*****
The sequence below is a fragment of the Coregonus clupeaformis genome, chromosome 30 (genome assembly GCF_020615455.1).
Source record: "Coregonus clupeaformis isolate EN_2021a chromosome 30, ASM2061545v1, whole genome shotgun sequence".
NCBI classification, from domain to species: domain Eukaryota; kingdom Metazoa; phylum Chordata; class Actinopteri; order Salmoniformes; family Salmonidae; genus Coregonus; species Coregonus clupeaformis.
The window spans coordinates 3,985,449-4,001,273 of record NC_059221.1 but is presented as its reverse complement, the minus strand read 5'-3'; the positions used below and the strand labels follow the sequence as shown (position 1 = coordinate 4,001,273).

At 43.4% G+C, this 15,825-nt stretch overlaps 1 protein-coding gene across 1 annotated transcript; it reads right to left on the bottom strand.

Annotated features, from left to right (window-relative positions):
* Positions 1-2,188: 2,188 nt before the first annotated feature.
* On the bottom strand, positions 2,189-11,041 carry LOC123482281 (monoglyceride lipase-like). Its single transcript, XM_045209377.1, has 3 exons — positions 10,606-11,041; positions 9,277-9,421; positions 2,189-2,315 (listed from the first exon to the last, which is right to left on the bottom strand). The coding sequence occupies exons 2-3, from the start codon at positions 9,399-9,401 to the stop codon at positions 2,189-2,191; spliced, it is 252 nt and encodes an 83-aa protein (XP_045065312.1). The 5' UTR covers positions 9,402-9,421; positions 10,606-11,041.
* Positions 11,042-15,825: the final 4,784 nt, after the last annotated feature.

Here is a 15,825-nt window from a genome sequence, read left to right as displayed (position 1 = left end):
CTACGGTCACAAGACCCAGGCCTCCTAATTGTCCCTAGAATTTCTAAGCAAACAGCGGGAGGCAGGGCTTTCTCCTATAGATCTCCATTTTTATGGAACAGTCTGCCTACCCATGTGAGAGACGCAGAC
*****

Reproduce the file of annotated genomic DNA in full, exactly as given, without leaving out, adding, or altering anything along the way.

The sequence below is a fragment of the Coregonus clupeaformis genome, chromosome 30 (genome assembly GCF_020615455.1).
Source record: "Coregonus clupeaformis isolate EN_2021a chromosome 30, ASM2061545v1, whole genome shotgun sequence".
NCBI classification, from domain to species: domain Eukaryota; kingdom Metazoa; phylum Chordata; class Actinopteri; order Salmoniformes; family Salmonidae; genus Coregonus; species Coregonus clupeaformis.
The window spans coordinates 3,985,449-4,001,273 of record NC_059221.1 but is presented as its reverse complement, the minus strand read 5'-3'; the positions used below and the strand labels follow the sequence as shown (position 1 = coordinate 4,001,273).

At 43.4% G+C, this 15,825-nt stretch overlaps 1 protein-coding gene across 1 annotated transcript; it reads right to left on the bottom strand.

Annotated features, from left to right (window-relative positions):
* Positions 1-2,188: 2,188 nt before the first annotated feature.
* On the bottom strand, positions 2,189-11,041 carry LOC123482281 (monoglyceride lipase-like). Its single transcript, XM_045209377.1, has 3 exons — positions 10,606-11,041; positions 9,277-9,421; positions 2,189-2,315 (listed from the first exon to the last, which is right to left on the bottom strand). The coding sequence occupies exons 2-3, from the start codon at positions 9,399-9,401 to the stop codon at positions 2,189-2,191; spliced, it is 252 nt and encodes an 83-aa protein (XP_045065312.1). The 5' UTR covers positions 9,402-9,421; positions 10,606-11,041.
* Positions 11,042-15,825: the final 4,784 nt, after the last annotated feature.

Here is a 15,825-nt window from a genome sequence, read left to right as displayed (position 1 = left end):
CTACGGTCACAAGACCCAGGCCTCCTAATTGTCCCTAGAATTTCTAAGCAAACAGCGGGAGGCAGGGCTTTCTCCTATAGATCTCCATTTTTATGGAACAGTCTGCCTACCCATGTGAGAGACGCAGAC